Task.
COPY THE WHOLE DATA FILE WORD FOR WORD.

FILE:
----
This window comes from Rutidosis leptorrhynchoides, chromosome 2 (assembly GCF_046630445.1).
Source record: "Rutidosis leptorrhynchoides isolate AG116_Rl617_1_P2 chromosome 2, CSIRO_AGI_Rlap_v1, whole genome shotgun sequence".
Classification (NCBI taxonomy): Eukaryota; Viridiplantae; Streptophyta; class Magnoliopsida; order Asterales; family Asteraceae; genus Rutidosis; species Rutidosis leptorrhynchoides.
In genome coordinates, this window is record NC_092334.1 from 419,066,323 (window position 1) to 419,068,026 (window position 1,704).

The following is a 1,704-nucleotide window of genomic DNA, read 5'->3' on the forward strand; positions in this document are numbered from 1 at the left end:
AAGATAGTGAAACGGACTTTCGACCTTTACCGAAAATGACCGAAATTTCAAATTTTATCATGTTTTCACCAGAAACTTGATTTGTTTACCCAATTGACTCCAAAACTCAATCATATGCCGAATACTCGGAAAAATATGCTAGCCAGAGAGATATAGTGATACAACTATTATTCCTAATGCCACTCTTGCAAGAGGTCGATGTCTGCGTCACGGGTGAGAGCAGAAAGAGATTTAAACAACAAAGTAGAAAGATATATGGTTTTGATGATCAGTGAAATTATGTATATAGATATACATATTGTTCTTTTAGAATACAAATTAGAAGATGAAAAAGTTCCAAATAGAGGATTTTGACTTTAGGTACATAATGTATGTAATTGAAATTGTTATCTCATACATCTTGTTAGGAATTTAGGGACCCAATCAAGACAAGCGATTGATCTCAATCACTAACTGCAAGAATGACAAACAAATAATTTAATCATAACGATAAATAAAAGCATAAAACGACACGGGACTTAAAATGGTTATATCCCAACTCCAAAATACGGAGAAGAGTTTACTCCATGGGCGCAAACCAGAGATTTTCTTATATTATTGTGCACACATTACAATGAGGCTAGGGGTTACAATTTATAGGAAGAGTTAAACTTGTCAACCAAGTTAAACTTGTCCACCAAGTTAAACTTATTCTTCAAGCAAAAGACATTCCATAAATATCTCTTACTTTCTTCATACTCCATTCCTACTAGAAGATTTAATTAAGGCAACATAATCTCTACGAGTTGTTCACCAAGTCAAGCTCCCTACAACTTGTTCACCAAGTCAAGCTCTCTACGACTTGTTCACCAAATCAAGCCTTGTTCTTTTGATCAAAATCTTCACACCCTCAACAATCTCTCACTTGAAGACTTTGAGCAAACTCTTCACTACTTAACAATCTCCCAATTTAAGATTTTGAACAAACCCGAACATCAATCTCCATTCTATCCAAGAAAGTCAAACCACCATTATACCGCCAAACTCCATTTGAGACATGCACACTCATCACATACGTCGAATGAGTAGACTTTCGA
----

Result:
This window comes from Rutidosis leptorrhynchoides, chromosome 2 (assembly GCF_046630445.1).
Source record: "Rutidosis leptorrhynchoides isolate AG116_Rl617_1_P2 chromosome 2, CSIRO_AGI_Rlap_v1, whole genome shotgun sequence".
Classification (NCBI taxonomy): Eukaryota; Viridiplantae; Streptophyta; class Magnoliopsida; order Asterales; family Asteraceae; genus Rutidosis; species Rutidosis leptorrhynchoides.
In genome coordinates, this window is record NC_092334.1 from 419,066,323 (window position 1) to 419,068,026 (window position 1,704).

The following is a 1,704-nucleotide window of genomic DNA, read 5'->3' on the forward strand; positions in this document are numbered from 1 at the left end:
AAGATAGTGAAACGGACTTTCGACCTTTACCGAAAATGACCGAAATTTCAAATTTTATCATGTTTTCACCAGAAACTTGATTTGTTTACCCAATTGACTCCAAAACTCAATCATATGCCGAATACTCGGAAAAATATGCTAGCCAGAGAGATATAGTGATACAACTATTATTCCTAATGCCACTCTTGCAAGAGGTCGATGTCTGCGTCACGGGTGAGAGCAGAAAGAGATTTAAACAACAAAGTAGAAAGATATATGGTTTTGATGATCAGTGAAATTATGTATATAGATATACATATTGTTCTTTTAGAATACAAATTAGAAGATGAAAAAGTTCCAAATAGAGGATTTTGACTTTAGGTACATAATGTATGTAATTGAAATTGTTATCTCATACATCTTGTTAGGAATTTAGGGACCCAATCAAGACAAGCGATTGATCTCAATCACTAACTGCAAGAATGACAAACAAATAATTTAATCATAACGATAAATAAAAGCATAAAACGACACGGGACTTAAAATGGTTATATCCCAACTCCAAAATACGGAGAAGAGTTTACTCCATGGGCGCAAACCAGAGATTTTCTTATATTATTGTGCACACATTACAATGAGGCTAGGGGTTACAATTTATAGGAAGAGTTAAACTTGTCAACCAAGTTAAACTTGTCCACCAAGTTAAACTTATTCTTCAAGCAAAAGACATTCCATAAATATCTCTTACTTTCTTCATACTCCATTCCTACTAGAAGATTTAATTAAGGCAACATAATCTCTACGAGTTGTTCACCAAGTCAAGCTCCCTACAACTTGTTCACCAAGTCAAGCTCTCTACGACTTGTTCACCAAATCAAGCCTTGTTCTTTTGATCAAAATCTTCACACCCTCAACAATCTCTCACTTGAAGACTTTGAGCAAACTCTTCACTACTTAACAATCTCCCAATTTAAGATTTTGAACAAACCCGAACATCAATCTCCATTCTATCCAAGAAAGTCAAACCACCATTATACCGCCAAACTCCATTTGAGACATGCACACTCATCACATACGTCGAATGAGTAGACTTTCGA